What is B12 Folate?
Let us warn you right now, if you start to google B12 folate, you’re going to go down a science rabbit hole.
Yes, there’s enough written about the topic to keep you interested, but pro-tip: when the first page of google still has several scientific studies listed in the search preview, you’re in for a whole lot of jargon.
Since we like that stuff, and because we carry an incredible Active B12-Folate Supplement, we deciphered the jargon for you, so that you could have the answers you’re looking for when it comes to your health.
What is B12 and What is Folate?
Step one, let’s define these friends, shall we? These are both super important for health, and they do so much for our bodies that we can dedicate an article just to each function—so this is just a quick overview.
Vitamin B12 is an essential vitamin. That means we need it to survive, but we don’t make it internally so we need to get it from our food (scroll down for food sources of B12).
B12 is one of those vitamins that helps with everything—we literally cannot function without it.
It improves our immune function, helps with DNA reproduction, ensures that our nervous system is able to function properly, is imperative for memory, cognition, and concentration, helps to balance the digestive tract (especially in matters of the stomach lining), and it improves our blood flow.
This is the short list of B12 benefits. Just know that it’s super important for our ability to function, most people are not deficient, and we need roughly 2.4 daily micrograms of B12 as not-pregnant or breastfeeding adults (babies and prepubescent children need less). It’s not that much, but it’s vital to create the red blood cells that your body needs.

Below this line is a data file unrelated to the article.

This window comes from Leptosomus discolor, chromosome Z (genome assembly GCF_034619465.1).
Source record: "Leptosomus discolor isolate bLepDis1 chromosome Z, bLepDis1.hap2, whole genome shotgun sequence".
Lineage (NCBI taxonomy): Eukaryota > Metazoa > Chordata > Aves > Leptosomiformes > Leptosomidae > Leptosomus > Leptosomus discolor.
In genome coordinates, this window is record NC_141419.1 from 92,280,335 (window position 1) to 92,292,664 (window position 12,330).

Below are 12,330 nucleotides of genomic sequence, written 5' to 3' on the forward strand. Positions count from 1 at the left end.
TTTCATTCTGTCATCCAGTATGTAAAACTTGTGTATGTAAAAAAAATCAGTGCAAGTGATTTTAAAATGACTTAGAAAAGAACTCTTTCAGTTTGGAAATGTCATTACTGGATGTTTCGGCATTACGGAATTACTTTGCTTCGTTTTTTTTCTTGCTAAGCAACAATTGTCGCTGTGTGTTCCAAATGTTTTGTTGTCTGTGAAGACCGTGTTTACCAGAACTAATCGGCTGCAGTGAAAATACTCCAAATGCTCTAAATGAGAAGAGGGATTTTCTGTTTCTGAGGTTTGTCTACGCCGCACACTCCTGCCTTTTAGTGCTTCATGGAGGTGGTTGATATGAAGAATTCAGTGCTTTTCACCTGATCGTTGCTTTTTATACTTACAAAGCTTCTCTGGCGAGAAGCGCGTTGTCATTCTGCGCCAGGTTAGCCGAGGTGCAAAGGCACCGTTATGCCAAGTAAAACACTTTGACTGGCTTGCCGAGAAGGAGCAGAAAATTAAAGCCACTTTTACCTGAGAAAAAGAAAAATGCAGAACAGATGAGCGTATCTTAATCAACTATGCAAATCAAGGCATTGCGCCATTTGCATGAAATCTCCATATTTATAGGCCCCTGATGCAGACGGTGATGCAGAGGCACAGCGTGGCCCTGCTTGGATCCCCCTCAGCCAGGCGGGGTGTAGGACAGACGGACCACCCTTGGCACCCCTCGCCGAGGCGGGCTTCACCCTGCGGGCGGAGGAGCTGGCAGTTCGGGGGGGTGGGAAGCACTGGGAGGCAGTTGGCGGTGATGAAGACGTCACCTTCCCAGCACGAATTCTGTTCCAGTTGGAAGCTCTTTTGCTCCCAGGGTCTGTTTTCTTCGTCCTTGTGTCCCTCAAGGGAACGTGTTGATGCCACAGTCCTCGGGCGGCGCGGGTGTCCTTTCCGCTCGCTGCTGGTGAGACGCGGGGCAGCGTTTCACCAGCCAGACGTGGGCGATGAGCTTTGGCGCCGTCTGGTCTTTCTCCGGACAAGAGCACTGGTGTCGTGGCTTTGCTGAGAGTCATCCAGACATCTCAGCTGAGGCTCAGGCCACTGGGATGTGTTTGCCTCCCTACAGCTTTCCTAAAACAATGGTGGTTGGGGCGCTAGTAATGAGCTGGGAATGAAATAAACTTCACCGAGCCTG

Let’s start here: the difference between folate and folic acid is that folate is natural form and folic acid is synthetic. Our Active B12 Folate Supplement has a natural form of the vitamin.
Folate is actually another B vitamin (B9) but it has this special name because it’s known to prevent miscarriage and birth defects so it’s really commonly prescribed for moms and soon to be moms.
It is important for healthy development of babies and for great metabolism in adults. It is used to work with people with anemia and is being studied for additional uses for things like improved cognition and memory along with blood flow.
In contrast to vitamin B12, it’s actually pretty common for people to be deficient in folate. A normal range of folate is about 400 micrograms a day, which is easily made up with a few weeks of taking a supplement. The important thing to note here is that the symptoms of folate deficiency are similar to that of B12 deficiency and can sometimes mask an issue with B12—which is more serious.
A Complicated Relationship
So what we know is that being deficient in vitamin B12 has a direct impact on your ability to absorb folate.
The reason for this is actually really sciency and complicated because is still being studied for the exact understanding of how these two things interact, but the going theory is called a 'methyl trap' hypothesis. Here’s the nutshell version without all the big words like “pteroylpolyglutamate synthetase” and “5-methyl-H4PteGlu.” (Is that even a word?):
Right now, we understand that our body absorbs folate fully and directly through permeable cells (epithelial cells) in the intestinal wall and that 5-methyl-not word is a form of metabolized folate that is found in the plasma cells in our blood.
Remember how B12 helps with blood flow and stomach lining? Yeah, so it seems that a lack of B12 actually hinders the body from metabolizing the folate we get from our diets into the usable plasma form—which is a viscous substance in our blood we use to transport nutrients around our body and clot when we’re bleeding.